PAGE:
The relationships we start now will put our businesses in a much stronger position long-term. And in marketing terms, the digital content we give away now should be the gateway for customers to our content for years to come.
However, this is dependent on these initiatives being resourced properly and embedded into our businesses. Long-term value-added marketing thinking - audience development, engaging and serving a community year-round based on their interests and needs. This approach treats publishing like the long game it is and more importantly puts readers first. And it means all of our books and content, front list and backlist, have the same value. And we showcase our authors beyond their publication window.
I would suggest this is the time to shift some energy and resources away from short-term frontlist book marketing around publication date to develop audience instead. The long game of audience building also sells books, but more importantly it builds trust in our content, adds value to our audience and is a more efficient and cost-effective way of marketing our books.
As part of this, we must use this time to understand our vulnerabilities, the pandemic has exposed us to many, here are just a few that come to mind.
Bookshops have closed and it’s incredibly hard to predict what the high streets and retail landscape will look like in a year or indeed how consumer behavior may change.
Our supply chains have major issues – and with Bertrams' future uncertain this looks ever more vulnerable.
This pandemic has driven people to Amazon in their hordes, and we need a proper strategy to keep us from an Amazon-only world. Being deprioritized and seeing buy buttons removed should be a wake-up call we all respond to. (Did we need another?) Time to ask, what can we offer that Amazon can’t?
Related to the Amazon point, other business models and revenue streams are available – be that subscriptions, book boxes, membership, Patreon, services, joint ventures – it is high time we explore these options properly.
We have the best content and talent in the world (fact), don’t underestimate how much value this has to other businesses – we should be partnering with them to reach bigger audiences.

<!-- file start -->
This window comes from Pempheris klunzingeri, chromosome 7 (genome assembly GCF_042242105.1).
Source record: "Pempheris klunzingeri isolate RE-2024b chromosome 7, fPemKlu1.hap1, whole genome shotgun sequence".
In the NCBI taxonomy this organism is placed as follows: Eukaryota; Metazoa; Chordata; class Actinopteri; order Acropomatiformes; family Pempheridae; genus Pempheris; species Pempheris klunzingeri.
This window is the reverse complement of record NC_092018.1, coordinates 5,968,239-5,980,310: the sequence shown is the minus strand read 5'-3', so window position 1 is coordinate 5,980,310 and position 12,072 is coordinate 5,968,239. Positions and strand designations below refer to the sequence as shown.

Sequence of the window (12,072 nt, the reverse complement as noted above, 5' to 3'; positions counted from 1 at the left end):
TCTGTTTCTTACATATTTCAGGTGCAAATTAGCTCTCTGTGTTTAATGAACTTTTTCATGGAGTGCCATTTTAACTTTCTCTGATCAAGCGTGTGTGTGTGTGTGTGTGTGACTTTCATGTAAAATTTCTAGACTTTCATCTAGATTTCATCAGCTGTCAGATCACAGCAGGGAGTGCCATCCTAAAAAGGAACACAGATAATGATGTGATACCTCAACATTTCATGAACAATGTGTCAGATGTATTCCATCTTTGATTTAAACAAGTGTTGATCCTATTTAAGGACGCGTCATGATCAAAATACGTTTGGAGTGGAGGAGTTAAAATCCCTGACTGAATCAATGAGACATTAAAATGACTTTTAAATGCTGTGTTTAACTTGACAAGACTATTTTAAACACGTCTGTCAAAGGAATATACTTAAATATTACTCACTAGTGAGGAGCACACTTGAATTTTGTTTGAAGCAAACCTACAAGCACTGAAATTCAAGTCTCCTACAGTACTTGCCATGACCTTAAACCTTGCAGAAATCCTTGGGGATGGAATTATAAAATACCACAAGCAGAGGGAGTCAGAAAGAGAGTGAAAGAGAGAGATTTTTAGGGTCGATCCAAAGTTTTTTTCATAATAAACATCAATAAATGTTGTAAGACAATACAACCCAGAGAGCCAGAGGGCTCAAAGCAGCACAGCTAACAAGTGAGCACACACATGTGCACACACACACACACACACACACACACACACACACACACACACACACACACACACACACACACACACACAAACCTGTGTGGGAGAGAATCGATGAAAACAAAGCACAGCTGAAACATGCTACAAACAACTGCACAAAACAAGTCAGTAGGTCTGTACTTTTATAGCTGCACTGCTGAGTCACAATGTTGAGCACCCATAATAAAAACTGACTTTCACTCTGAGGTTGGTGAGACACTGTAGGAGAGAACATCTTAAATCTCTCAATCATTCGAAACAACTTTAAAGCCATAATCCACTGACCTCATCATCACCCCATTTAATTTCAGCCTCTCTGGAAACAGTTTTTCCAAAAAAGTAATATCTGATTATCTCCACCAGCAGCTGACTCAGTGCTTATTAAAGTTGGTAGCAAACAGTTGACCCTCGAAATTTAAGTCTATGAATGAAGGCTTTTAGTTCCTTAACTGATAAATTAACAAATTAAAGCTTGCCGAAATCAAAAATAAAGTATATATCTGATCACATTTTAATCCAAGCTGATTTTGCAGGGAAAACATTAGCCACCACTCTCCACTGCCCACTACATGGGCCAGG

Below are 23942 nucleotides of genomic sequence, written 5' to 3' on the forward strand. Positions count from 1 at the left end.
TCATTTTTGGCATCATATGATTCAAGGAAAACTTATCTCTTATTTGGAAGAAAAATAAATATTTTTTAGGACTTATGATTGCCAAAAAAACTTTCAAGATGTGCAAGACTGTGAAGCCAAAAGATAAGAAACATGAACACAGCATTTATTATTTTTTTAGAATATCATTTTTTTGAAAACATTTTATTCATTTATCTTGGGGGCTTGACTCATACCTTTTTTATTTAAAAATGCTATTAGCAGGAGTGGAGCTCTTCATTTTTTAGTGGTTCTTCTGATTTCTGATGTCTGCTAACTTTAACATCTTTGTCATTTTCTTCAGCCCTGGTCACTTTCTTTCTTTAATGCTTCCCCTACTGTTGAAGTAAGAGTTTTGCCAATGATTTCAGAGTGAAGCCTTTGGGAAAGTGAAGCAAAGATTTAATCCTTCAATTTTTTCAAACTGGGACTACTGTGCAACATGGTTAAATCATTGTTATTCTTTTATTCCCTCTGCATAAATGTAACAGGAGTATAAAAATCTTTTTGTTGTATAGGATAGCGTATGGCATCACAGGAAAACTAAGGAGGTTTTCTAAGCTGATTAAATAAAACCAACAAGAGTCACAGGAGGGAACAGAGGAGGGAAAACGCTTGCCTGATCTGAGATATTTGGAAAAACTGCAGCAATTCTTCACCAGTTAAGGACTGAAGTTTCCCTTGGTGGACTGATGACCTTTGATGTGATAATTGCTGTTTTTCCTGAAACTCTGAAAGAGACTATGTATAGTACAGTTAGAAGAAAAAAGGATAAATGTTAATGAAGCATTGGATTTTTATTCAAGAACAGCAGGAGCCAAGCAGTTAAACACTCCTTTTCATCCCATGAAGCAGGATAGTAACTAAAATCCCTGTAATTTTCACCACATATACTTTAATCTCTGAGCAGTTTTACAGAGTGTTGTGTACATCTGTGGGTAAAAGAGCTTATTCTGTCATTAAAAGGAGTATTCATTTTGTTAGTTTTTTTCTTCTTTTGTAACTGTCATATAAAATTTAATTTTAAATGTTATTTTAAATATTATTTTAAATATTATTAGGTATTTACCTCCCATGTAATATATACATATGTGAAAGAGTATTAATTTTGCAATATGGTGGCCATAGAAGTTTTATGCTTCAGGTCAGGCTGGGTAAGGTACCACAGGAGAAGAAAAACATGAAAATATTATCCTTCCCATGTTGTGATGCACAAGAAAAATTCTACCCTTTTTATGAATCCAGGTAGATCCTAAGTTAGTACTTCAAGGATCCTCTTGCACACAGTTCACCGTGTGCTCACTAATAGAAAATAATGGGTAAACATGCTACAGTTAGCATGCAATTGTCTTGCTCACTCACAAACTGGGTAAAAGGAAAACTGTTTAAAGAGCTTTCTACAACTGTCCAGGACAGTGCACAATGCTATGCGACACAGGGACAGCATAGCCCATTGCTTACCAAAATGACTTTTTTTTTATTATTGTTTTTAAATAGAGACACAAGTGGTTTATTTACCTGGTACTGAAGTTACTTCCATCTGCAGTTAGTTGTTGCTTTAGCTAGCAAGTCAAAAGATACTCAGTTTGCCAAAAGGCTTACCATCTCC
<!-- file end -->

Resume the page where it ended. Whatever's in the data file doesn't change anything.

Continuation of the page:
Anyone not offering an direct-to consumer offering has been left exposed. In 2020, there really is no excuse to not have an effective website and direct marketing and sales options. Technology is our friend. Let’s continue to embrace it, find new and interesting ways to use it to showcase our books and authors. And we immediately make our events and authors more accessible.
We are putting huge pressure on people across the industry, and I think we should plan for some major fall out – job losses, additional responsibilities on remaining staff, huge work stress around returning to work and/or adjusting to home working, and significant well-being and mental health challenges.
As publishing bosses have commented, the disruption caused by the pandemic is now forcing their hands. And pandemic disruption may supersede any disruption this industry has seen so far.
Time to sieze the moment, get our houses in order and become nimble, innovative, and audience-first businesses. We are in an extremely strong position (in comparison to other industries) – people have turned to us, they are reading more, and our books and content can be delivered in digital formats across borders.
I am not underestimating the challenges we have ahead, but there are many positives to focus on, not least how we have responded in the last six weeks to help people. Onwards.
My huge apologies for not mentioning all of the brilliant initiatives out there, The Bookseller has a good list of your homeschooling resources here and if you want to see a very comprehensive list, check out the responses to my tweet:
Hey, I am writing a thing for @thebookseller which is turning into a bit of a rallying cry for the industry ... with that in mind, who do you think has responded well to the pandemic by offering free resources, new ways of selling & delivering books etc? Who comes to mind?— Sam Missingham (@samatlounge) May 3, 2020
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- Matthew Thomas | “I was in a fairly dark place for a lot of that time. I’m in the light and the clearing now, in many ways.”